The operating system is configured by providing an
operating-system declaration in a file that can then be passed to
guix system command (see Invoking guix system). A
simple setup, with the default system services, the default Linux-Libre
kernel, initial RAM disk, and boot loader looks like this:
;; This is an operating system configuration template ;; for a "bare bones" setup, with no X11 display server. (use-modules (gnu)) (use-service-modules networking ssh) (use-package-modules admin) (operating-system (host-name "komputilo") (timezone "Europe/Berlin") (locale "en_US.UTF-8") ;; Assuming /dev/sdX is the target hard disk, and "root" is ;; the label of the target root file system. (bootloader (grub-configuration (device "/dev/sdX"))) (file-systems (cons (file-system (device "root") (title 'label) (mount-point "/") (type "ext4")) %base-file-systems)) ;; This is where user accounts are specified. The "root" ;; account is implicit, and is initially created with the ;; empty password. (users (cons (user-account (name "alice") (comment "Bob's sister") (group "users") ;; Adding the account to the "wheel" group ;; makes it a sudoer. Adding it to "audio" ;; and "video" allows the user to play sound ;; and access the webcam. (supplementary-groups '("wheel" "audio" "video")) (home-directory "/home/alice")) %base-user-accounts)) ;; Globally-installed packages. (packages (cons tcpdump %base-packages)) ;; Add services to the baseline: a DHCP client and ;; an SSH server. (services (cons* (dhcp-client-service) (lsh-service #:port-number 2222) %base-services)))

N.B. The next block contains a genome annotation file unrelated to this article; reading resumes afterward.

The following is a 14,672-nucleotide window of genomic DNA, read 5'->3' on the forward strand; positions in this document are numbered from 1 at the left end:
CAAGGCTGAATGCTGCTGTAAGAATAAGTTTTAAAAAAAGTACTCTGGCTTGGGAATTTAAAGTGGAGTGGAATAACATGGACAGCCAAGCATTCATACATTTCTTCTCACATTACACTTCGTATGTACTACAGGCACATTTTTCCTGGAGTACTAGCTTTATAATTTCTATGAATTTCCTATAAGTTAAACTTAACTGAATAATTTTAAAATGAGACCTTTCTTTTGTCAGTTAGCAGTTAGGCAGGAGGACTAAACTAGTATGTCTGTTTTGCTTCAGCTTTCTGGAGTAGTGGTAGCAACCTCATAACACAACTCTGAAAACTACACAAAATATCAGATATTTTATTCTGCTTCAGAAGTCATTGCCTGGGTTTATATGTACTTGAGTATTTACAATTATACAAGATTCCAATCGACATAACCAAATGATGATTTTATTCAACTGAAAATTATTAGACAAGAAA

This example should be self-describing. Some of the fields defined
above, such as
bootloader, are mandatory.
Others, such as
services, can be omitted, in
which case they get a default value.
packages field lists
packages that will be globally visible on the system, for all user
accounts—i.e., in every user’s
PATH environment variable—in
addition to the per-user profiles (see Invoking guix package). The
%base-packages variable provides all the tools one would expect
for basic user and administrator tasks—including the GNU Core
Utilities, the GNU Networking Utilities, the GNU Zile lightweight text
grep, etc. The example above adds
tcpdump to those, taken from the
(gnu packages admin) module
(see Package Modules).
services field lists system services to be made
available when the system starts (see Services).
operating-system declaration above specifies that, in
addition to the basic services, we want the
lshd secure shell
daemon listening on port 2222 (see
lsh-service). Under the hood,
lsh-service arranges so that
lshd is started with the
right command-line options, possibly with supporting configuration files
generated as needed (see Defining Services).
Occasionally, instead of using the base services as is, you will want to
customize them. For instance, to change the configuration of
guix-daemon and Mingetty (the console log-in), you may write the
following instead of %base-services:
(modify-services %base-services (guix-service-type config => (guix-configuration (inherit config) (use-substitutes? #f) (extra-options '("--gc-keep-outputs")))) (mingetty-service-type config => (mingetty-configuration (inherit config) (motd (plain-file "motd" "Hi there!")))))